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Introduction to the News Media: 1-5pm, 29th Sept 2008 at the Royal Institution, London.

Free places for scientists to learn about how the UK news media works!


But before you read any further, please note:


THIS IS NOT FOR PEOPLE WHO HAVE ALREADY DONE A LOT OF MEDIA WORK – It is for those who work on controversial issues but have no media experience, are wary of hostile journalists or who wonder about the value of talking to the media. If this isn't for you, please feel free to pass it on to your colleagues.


There is more information below but if you are available on 29 September and wish to attend then please send your name, job title, institutional e-mail address and phone number to:



Further Information


What is it?

A beginner’s guide to the way the UK news media works. Much of the tension between scientists and journalists is caused by a lack of mutual understanding and this event gives you an insight into a day in the life of a journalist. You will get a whistle stop tour of news media, hearing from journalists, scientists and press officers about:

  • The deadlines that journalists work to
  • The role of the editor
  • How journalists find stories
  • Top tips for dealing with the media
  • The role of the press officer
  • The importance of engaging with the media


What Professor Chris Higgins, Vice Chancellor of Durham University said:

 “Working with the Science Media Centre has given me many opportunities to communicate my knowledge of and passion for science to the wider public, through interviews with a variety of media.   It has also helped influence the political agenda in a very positive way, for example on animals in medical research.


“I encourage any scientist who wants to engage successfully with the media and the SMC to attend this session, particularly to improve their understanding of how to work effectively to influence the agenda.”


What the scientists who took part in 2007 said:

“It gave me a good insight into why the media view is so different- and makes me listen to the views expressed now in a different light.”


“Have already had some contacts with the media, but was very nice to hear things from their point of view. Must be said, have not appreciated fully the time pressures they work under.”


“I found the event very interesting and useful.  I feel more comfortable with the idea of talking to journalists now.”


“I thought it was great and gave me at least 5 major take home points which I will use in the future.”


Extremely revealing and entertaining.”


What it isn’t:

Traditional media training. This session will NOT prepare you for a confrontation with Paxman or Humphries and it is not skills based media training; instead it will give you a flavour of the media to help you understand its demands and make it easier to work with journalists effectively.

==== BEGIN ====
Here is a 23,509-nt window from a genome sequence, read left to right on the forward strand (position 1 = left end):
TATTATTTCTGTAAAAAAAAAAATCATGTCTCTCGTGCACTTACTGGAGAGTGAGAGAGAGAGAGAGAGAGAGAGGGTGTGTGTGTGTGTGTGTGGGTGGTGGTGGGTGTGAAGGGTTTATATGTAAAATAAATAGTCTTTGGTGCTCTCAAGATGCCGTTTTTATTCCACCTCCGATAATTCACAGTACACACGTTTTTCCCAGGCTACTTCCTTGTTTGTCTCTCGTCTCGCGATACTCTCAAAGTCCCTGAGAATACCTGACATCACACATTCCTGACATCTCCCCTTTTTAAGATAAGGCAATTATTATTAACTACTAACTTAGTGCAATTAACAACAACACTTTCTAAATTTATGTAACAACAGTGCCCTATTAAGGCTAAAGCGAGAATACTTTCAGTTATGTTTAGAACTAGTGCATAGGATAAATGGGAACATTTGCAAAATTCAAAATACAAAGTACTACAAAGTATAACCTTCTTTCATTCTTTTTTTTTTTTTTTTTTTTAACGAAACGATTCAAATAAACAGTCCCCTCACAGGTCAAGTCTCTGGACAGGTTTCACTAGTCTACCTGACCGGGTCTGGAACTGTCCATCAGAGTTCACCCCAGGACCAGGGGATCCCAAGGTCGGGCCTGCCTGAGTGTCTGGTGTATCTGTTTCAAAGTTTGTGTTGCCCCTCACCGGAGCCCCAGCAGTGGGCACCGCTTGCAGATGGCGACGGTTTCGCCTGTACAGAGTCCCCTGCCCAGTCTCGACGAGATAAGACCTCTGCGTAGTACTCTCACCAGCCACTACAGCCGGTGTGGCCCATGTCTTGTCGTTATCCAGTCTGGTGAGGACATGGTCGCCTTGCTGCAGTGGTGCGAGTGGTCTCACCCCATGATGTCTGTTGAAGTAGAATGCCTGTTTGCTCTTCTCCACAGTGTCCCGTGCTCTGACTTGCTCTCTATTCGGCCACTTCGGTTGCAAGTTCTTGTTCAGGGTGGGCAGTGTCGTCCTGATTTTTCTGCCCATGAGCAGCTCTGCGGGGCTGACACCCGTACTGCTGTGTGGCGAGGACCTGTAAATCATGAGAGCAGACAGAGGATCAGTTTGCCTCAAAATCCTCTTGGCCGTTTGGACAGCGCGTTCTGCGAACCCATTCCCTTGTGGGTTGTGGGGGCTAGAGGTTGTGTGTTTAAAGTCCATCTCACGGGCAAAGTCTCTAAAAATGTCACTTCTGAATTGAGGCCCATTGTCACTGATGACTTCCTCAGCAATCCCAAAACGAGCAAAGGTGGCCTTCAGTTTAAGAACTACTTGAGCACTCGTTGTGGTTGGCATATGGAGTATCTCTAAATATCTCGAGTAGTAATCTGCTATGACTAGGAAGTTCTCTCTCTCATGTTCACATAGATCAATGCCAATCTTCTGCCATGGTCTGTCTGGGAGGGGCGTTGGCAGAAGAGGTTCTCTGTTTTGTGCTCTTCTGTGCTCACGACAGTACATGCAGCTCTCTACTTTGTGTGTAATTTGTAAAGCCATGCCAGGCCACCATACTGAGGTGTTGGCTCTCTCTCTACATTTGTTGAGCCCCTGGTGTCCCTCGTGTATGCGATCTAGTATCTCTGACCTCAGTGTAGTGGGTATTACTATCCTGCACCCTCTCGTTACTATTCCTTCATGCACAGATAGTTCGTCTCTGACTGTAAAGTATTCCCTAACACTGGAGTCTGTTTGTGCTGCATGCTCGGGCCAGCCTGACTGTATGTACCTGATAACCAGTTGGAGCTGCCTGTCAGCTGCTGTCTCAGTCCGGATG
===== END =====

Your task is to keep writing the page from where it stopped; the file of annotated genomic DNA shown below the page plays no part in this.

Is it for you?

  • This is only for scientists who have not had much/any media experience before.
  • This event will be very similar to previous SMC Introduction to the News Media Days – so please don’t come if you have been to the event before.
  • The sessions only deal with news journalism, so will only be relevant to scientists who work on a ‘hot’ topic that is likely to hit the headlines.


The event will be divided up into sessions with a few tea breaks and we’ll finish off over a glass of wine and the opportunity for you to network. I’ll distribute the final session timetable as soon as it's finalised, but to give you a taster, we currently have confirmed the following speakers – Tom Clarke (Channel 4 News), Christine McGourty (BBC News), Rebecca Morelle (BBC Online), Alok Jha (The Guardian), Tara Womersley (Press Officer), Prof. Peter Braude (Kings College London).


The event is completely free of charge. However, due to the size of the lecture theatre, numbers will be limited so we are keen to give these limited places to those of you who will benefit most from this event.


Finally – please do not request a place unless you are absolutely sure you can attend this session and it is definitely in their diary. We are limited to 200 places and we anticipate that the demand for places will be higher than we can accommodate.


If you are available on 29 September and wish to attend then please send your name and institutional e-mail address to:

Posted on 11/09/2008

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